Retired Chico State counselor, psychologist Aldrich ‘Pat’ Patterson dies at 66

Diana J. Smith

CHICO — After 31 years of service to Chico State, former counselor and psychologist Aldrich “Pat” Patterson retired following the conclusion of the 2014 school year. In his 31 years at Chico State beginning in 1983, Patterson helped countless students seeking guidance in the Chico State counseling center, now called the WellCat Counseling Center.

Patterson was one-of-two licensed African American psychologists in Northern California. He was the lone Black counselor at Chico State in his time with the counseling center, something the Dean of Humanities and Fine Arts at Chico State Tracy Butts said is a huge void that has gone unfilled.

On Jan. 15, Patterson died at the age of 66, Chico State said in a release. The cause of death is unknown at this point, according to Chico State Media Relations Coordinator Sean Murphy.

Patterson is survived by his wife Chela Mendoza Patterson, who retired after 34 years at Chico State in December as director of the Early Outreach and Support programs.

Patterson and his wife both made their presence known to all minority students at Chico State, advocating for students of color. Professors like Butts would send students to Patterson for specific needs, often just needing someone to listen.

“I think we’ve all sent students to Dr. P who were experiencing things, or saying ‘I don’t know that I want to go there because I have opinions on telling certain people certain things,’” Butts said. “I’d say, ‘you know who you need to see? Dr. P.’”

Patterson taught psychology courses to undergraduate as well as graduate level students.

He helped lead the Summer Bridge program at Chico state to help incoming freshman feel more prepared for the school, often speaking to students about his journey in higher education. Mentorships between Patterson and students often began here.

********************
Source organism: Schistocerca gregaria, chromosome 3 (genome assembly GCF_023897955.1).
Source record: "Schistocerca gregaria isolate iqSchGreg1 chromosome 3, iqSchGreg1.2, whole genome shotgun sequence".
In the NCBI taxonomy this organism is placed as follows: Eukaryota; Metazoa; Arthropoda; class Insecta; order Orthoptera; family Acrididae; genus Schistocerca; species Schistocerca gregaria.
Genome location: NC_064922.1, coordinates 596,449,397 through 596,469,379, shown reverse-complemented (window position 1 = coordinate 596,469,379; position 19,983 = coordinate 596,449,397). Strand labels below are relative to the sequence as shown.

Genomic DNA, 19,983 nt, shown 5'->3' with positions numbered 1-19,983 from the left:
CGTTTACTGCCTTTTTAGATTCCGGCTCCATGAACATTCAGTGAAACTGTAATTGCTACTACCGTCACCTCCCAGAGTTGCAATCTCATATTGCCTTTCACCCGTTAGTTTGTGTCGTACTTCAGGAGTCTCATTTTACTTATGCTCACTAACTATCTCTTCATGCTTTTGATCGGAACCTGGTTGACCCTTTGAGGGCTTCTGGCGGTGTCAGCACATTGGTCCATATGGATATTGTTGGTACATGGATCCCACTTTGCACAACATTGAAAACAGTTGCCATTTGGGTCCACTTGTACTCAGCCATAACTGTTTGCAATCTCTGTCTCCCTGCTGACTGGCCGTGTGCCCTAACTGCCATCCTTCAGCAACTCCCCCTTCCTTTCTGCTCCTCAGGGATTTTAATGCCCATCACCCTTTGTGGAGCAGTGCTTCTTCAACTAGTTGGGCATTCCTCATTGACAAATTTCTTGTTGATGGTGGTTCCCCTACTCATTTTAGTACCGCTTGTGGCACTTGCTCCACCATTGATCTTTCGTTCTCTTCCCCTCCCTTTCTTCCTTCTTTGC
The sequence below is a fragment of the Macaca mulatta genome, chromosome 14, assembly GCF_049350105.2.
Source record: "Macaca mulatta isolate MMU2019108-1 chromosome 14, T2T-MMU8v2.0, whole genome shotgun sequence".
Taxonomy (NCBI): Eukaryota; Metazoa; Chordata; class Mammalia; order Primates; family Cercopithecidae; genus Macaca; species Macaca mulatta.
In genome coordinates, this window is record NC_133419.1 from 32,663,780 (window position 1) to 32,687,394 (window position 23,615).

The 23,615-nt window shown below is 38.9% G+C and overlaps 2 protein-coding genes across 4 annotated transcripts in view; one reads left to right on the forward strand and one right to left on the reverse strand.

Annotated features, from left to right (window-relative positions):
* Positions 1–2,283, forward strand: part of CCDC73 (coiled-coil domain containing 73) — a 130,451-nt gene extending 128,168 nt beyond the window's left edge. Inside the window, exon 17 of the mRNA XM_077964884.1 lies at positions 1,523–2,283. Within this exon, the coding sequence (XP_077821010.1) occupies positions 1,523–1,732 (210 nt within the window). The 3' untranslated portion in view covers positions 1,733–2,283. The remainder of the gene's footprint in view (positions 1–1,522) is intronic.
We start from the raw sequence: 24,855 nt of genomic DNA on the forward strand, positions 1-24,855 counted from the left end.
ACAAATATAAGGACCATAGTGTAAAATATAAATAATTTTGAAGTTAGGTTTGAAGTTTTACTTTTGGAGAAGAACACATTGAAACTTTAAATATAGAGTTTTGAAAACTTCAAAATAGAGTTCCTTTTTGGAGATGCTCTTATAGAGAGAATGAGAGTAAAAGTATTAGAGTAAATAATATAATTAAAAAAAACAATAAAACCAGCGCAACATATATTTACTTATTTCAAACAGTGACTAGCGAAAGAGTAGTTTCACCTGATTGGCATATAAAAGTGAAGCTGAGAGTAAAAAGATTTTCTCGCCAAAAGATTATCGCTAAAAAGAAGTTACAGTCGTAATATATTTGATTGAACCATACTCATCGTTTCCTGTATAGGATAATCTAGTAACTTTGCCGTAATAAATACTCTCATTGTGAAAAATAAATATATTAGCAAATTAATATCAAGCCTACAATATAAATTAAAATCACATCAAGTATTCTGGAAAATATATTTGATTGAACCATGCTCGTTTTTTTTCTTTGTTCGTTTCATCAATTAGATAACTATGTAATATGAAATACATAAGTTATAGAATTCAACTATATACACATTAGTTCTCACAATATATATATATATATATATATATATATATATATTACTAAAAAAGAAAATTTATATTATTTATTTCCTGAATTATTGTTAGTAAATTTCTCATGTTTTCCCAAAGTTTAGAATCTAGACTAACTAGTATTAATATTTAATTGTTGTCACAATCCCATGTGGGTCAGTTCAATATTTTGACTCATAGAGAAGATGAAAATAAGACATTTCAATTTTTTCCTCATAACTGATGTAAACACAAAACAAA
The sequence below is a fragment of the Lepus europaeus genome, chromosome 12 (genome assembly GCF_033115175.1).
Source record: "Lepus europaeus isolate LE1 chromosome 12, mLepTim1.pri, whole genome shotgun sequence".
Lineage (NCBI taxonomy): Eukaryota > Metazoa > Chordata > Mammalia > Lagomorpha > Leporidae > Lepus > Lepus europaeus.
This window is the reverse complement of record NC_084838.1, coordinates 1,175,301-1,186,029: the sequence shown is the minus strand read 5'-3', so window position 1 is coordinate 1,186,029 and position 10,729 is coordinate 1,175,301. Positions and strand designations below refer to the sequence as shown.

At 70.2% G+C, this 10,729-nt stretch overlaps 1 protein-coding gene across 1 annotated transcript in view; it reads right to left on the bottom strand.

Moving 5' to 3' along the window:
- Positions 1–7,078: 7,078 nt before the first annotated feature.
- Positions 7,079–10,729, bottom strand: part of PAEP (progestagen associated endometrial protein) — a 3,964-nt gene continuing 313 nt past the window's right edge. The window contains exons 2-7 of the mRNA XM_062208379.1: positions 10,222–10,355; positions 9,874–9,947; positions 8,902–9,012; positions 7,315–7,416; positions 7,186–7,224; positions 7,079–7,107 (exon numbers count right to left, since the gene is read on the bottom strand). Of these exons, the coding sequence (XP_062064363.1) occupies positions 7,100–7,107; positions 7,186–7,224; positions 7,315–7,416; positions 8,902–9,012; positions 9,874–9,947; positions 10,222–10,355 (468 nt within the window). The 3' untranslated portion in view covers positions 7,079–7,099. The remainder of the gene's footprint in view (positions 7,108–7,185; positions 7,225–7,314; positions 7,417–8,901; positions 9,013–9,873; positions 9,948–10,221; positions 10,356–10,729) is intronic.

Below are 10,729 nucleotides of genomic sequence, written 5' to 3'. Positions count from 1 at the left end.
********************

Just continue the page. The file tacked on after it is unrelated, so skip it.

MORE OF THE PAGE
Patterson was a part of the Black Faculty and Staff Association at Chico State, the Black Student Success Retreat, Black Graduation amongst other organizations and events at Chico State.

Butts, who teaches African American, American and multicultural literature at Chico State, called Patterson’s death a gut punch. He was the first African American person she met when she moved to Chico 20 years ago to teach at Chico State, and Patterson immediately invited her to lunch. As fellow Black faculty, he wanted her to know that he was there for any help she needed or anything that arose.

“Not that other deaths don’t inspire a lot of sadness or what have you, but that one sort of hit differently. In part because you always would think of Dr. P as just being so full of life,” Butts said. “You know that he had that joy of life in him. He was funny, but also the man would just move people.”

He was instrumental in starting programs such as the Men of Honor, now named the Men of Chico, which “aims to empower, guide, and support men of color at CSU, Chico,” according to its website. Students from the semester-long program attend workshops on professional attire, résumé building and interview preparation before attending a career fair at Chico State.

However, despite the many programs Patterson was a part of, the WellCat Counseling Center is where he will quite possibly be missed most.

“He’s very intelligent; he’s very wise; he has a million connections in the community and on campus; he’s likeable; he’s extroverted; he’s one of the funniest people I’ve met,” said Lana McKnight, who’s worked at Chico State as a psychologist since 1998. “He loved Muhammad Ali, and he was bigger than life in a lot of ways. I miss having that collective wisdom.”

McKnight said Patterson was on the team that interviewed her for her position 22 1/2 years ago in the counseling center. Since then the two had become good friends.

“I cried my eyes out when I found out,” McKnight said. “Disbelief. I was in shock.”

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